The Spiritual Value of Systematic Theology

I’ll never forget the off-hand remark of a long-time member of my home church the first time I returned for a visit after taking the teaching position I now hold. He hadn’t seen me for awhile and didn’t know that I had recently left the pastorate to teach systematic theology in seminary. When I told him that I was now teaching systematic theology, his rather smug reply was, “I didn’t know there was a system to that.”

His reply was not unusual in those church circles. Theology was seen as a positive obstacle to evangelistic fervor and Bible comprehension. Better to just read your Bible, hand out tracts and try to keep all the rules. No need to understand God or Scripture as a unified, comprehensive message revealing God’s glory.

Cornelius Van Til, who was primarily an apologist, understood the tremendous value of theology, not only to the study of the Scriptures, but also to the spiritual vitality of the believer:

If we do not pay attention to the whole of biblical truth as a system, we become doctrinally one-sided, and doctrinal one-sidedness is bound to issue in spiritual one-sidedness. As human beings, we are naturally inclined to be one-sided…

A study of systematic theology will help us to keep and develop our spiritual balance. It enables us to avoid paying attention only to that which, by virtue of our temperament, appeals to us.

Cornelius Van Til, An Introduction to Systematic Theology, 2nd ed. Edited by William Edgar (P&R, 2007), 22.

All Christians ought to be reading systematic theology for their own spiritual growth and sanctification. This won’t happen until pastors model sound theology in their preaching. That is the subject of the next post.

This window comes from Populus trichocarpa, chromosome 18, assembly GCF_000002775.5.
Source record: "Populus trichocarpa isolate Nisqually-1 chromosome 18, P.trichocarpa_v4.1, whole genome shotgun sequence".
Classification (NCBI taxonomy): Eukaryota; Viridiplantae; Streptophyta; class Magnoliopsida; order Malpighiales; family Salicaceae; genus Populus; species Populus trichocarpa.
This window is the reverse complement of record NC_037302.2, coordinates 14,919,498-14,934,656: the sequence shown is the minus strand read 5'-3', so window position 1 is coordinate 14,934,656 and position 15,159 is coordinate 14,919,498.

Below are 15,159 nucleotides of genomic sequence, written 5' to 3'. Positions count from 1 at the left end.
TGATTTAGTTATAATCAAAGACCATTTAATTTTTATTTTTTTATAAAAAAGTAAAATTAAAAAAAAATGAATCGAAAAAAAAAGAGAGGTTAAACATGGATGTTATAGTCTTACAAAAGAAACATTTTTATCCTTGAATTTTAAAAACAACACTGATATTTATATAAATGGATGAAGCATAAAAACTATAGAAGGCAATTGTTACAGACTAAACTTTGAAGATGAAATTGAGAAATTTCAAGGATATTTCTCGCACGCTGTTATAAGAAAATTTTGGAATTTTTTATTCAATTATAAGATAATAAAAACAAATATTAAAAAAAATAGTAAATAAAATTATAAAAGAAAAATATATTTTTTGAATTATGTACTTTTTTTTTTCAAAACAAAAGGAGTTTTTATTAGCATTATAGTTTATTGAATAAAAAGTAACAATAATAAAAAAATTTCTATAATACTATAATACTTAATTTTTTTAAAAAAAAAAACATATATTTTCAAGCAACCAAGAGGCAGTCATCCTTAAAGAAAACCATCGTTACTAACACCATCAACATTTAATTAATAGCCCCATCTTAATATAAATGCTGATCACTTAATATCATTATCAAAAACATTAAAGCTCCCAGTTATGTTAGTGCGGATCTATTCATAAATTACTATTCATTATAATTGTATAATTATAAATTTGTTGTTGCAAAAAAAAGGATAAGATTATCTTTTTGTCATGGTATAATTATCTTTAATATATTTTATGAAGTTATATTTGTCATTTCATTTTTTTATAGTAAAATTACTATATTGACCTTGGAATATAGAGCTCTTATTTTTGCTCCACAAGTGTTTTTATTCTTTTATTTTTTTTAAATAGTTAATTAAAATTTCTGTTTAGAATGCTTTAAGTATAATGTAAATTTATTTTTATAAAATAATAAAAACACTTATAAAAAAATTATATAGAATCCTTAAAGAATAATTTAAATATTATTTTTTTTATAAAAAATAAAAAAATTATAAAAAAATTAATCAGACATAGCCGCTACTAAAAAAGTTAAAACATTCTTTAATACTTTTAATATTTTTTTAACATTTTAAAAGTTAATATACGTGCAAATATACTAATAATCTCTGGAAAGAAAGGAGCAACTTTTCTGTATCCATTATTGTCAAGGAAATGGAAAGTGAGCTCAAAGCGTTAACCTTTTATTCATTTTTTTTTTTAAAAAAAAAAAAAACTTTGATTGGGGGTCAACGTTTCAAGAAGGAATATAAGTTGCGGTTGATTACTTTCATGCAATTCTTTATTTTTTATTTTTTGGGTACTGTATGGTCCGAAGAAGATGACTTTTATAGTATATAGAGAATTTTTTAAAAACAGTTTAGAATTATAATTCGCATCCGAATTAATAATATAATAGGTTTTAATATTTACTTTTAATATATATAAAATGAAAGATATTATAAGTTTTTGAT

About Mark Farnham
Associate Professor and Coordinator of Pastoral and Pre-Seminary Majors at Lancaster Bible College, Lancaster, PA. Founder and Director, Apologetics for the Church (apologeticsforthechurch.org). PhD in Apologetics at Westminster Theological Seminary in Philadelphia; ThM in New Testament at Gordon-Conwell Theological Seminary.

One Response to The Spiritual Value of Systematic Theology

  1. Richard L. Lindberg says:

    I think that is a problem in fundamentalist Baptist circles. The only system in those circles from my time as a member is Scofield Dispensationalism. Fundamentalist Baptists think in terms of doctrinal statements to be used as a test of fellowship. If they would read the Second London Confession of Faith from 1677/1689, they might be led to think more systematically about the teaching of Scripture. When I went to WTS, I was a member of a GARBC congregation in Norristown. After three years at WTS I was able to see the faith as more than doctrines and rules.

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